Ten-acre estate has formal garden, woodland walks, picnic sites, play areas and visitor centre. Tours of house can be arranged.
Four hamlets in Endrick Valley. Views across Clyde Valley from Lennoktown road. Loup of Fintry, 90ft waterfall, 3 miles east.
Footpath up nearby Duncryne Hill allows views of Loch Lomond and its islands.
Glasgow Victoria Park and Fossil Grove
Park contains formal flower garden, arboretum and Fossil Grove, with fossilised stumps of 330-million-year-old trees.
Zoo specialises in big cats and reptiles. Children's showground, long walks, picnic areas.
Haggs Castle, Glasgow
Children's museum in 1585 castle, showing daily life over last 400 years. Landscaped gardens include knot garden.
Views from above Snaid Burn ravine take in 'Arrochar Alps' and narrows of Loch Lomond. From
waterfall above tiny harbour, foot-bridge leads south along West Highland Way, beside loch.
Church of St Mary, built 1644, now restored as centre for exhibitions. Next door is museum of domestic life.
Loch Ard Forest
Wildlife includes roe deer, red deer, foxes, wildcats and swans. Large choice of forest trails.
Reservoir in Trossachs, surrounded by woodlands. Visitor centre at Trossachs Pier is starting point for walk through woods and departure point for rides in turn-of-the-century steamer.
Largest loch in Scotland -- 23 miles long, up to Smiles wide, and 630ft at deepest point -- with 38 islands. Regular pleasure cruises start from Luss, Balloch and Tarbet.
Village of stone cottages with rose gardens, next to Loch Lomond. 1875 church has ancient stone font and medieval effigy of St Kessog.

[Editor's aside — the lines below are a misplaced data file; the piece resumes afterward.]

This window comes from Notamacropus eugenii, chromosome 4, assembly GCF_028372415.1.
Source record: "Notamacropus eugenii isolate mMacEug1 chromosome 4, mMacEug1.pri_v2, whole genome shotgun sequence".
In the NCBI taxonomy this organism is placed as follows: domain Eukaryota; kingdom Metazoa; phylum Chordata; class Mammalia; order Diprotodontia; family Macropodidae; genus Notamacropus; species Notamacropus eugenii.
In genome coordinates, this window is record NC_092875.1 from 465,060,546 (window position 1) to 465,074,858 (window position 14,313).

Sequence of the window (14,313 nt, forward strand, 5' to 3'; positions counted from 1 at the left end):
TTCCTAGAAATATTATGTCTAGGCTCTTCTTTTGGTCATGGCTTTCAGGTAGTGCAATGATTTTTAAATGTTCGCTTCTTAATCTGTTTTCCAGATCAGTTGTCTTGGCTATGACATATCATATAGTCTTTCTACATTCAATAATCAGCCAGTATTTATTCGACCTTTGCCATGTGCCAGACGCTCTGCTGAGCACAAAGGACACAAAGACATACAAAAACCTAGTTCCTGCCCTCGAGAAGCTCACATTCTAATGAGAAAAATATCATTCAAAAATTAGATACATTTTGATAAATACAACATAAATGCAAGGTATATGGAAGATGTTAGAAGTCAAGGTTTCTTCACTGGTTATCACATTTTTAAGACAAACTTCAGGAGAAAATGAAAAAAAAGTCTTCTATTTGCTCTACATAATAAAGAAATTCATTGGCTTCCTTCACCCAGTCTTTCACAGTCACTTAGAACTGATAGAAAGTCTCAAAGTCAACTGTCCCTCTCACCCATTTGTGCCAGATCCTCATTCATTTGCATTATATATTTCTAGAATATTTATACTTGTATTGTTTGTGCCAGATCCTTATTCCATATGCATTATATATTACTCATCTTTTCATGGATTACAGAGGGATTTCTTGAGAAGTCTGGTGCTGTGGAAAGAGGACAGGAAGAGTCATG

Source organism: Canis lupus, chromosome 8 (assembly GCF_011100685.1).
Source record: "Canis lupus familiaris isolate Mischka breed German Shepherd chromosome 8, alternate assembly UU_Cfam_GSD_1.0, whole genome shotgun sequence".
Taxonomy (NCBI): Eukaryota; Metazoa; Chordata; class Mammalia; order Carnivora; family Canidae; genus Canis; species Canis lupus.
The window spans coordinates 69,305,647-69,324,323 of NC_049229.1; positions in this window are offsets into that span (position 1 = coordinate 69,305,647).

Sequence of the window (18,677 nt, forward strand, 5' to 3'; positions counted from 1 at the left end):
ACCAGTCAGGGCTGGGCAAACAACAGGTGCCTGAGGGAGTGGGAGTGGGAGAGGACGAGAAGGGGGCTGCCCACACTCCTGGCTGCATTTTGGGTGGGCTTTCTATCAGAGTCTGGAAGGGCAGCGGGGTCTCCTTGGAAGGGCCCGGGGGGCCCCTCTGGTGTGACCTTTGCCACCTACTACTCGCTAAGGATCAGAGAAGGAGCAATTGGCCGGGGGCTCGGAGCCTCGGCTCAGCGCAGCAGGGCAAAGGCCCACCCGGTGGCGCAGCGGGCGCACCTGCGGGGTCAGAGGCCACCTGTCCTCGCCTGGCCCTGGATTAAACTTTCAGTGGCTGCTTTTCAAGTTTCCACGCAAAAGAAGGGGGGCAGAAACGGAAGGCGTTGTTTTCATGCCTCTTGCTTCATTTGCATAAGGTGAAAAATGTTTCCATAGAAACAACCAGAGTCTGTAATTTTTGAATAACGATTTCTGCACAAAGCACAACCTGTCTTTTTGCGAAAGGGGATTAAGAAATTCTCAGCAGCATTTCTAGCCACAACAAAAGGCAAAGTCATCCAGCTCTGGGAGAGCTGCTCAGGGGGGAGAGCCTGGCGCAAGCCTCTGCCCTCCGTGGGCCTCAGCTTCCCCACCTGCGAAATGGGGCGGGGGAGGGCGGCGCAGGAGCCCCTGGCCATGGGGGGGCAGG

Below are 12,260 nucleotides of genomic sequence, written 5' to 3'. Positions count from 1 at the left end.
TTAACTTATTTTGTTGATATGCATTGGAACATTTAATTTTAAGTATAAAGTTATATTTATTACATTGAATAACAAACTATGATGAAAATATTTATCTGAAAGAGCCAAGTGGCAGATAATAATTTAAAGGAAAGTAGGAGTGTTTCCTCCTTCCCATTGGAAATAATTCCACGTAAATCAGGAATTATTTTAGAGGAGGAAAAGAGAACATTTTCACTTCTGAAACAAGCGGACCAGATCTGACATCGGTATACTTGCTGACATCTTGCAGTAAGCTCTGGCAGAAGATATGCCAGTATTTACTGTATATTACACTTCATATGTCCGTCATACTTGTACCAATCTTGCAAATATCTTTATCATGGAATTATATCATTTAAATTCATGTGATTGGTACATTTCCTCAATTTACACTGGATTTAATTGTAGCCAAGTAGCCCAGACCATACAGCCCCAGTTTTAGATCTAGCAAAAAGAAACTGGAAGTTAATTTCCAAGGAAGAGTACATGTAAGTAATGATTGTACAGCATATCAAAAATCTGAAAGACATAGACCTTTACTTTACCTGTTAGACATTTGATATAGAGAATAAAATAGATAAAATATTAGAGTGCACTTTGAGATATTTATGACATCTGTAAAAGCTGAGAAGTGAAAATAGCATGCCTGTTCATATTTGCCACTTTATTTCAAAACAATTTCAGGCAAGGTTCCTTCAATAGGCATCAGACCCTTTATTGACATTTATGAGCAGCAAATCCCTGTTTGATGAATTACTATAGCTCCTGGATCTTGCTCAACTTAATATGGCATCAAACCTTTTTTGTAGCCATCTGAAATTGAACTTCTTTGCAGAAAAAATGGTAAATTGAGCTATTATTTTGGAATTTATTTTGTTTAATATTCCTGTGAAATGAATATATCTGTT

Mugdock Country Park
Ancient woods, open moorland, lochside marshes and remains of 14th-century Mugdock Castle in this 500 acre park.
Reputed to be birthplace of St Patrick -- hence name. Church built 1812 on site of older one.
Paisley Museum and Art Gallery houses world famous collection of Paisley shawls and traces devel-opment of Paisley pattern. Also collections of local history, natural history, ceramics and Scottish painting. Sins' Shot Cottages restored as typical Victorian mill-workers' houses and Weaver's Cottage. Paisley Abbey founded in 1163 -- much 14th and 15th-century architecture remains, as well as stained-glass windows and one of finest church organs in Europe. Coats Observatory, built 1882, is now one of Scotland's best-equipped observatories.
Pollok Country Park
Impressive 8000-piece Burrelli collection is main attraction of this 360 acre parkland. Items include ceramics, bronzes, Oriental jade, tapestries, silver and glassware, furniture, needlework, prints and paintings. Pollok House, Georgian mansion, has one of finest Spanish painting collections in Britain, with works by Goya and El Greco. Country park centred on Old Stables Courtyard beside a weir on White Cart Water. Interpretation centre illustrates history and wildlife of park.
Viewpoint 12 miles north-west of Glasgow from which Queen Victoria, in 1879, gained her first view of Loch Lomond. Spot reached by short, stiff climb up path from west side of A809. Good 1'/2 mile walk westwards to The Whangie, with rocky outcrops.
Forestry Commission car park starting point for walks through woodland offering views of sur-rounding mountains. Part of Queen Elizabeth Forest Park.
Visitor centre, situated in extensive picnic area, has display that illustrates working forest. Variety of walks. Part of Queen Elizabeth Forest Park.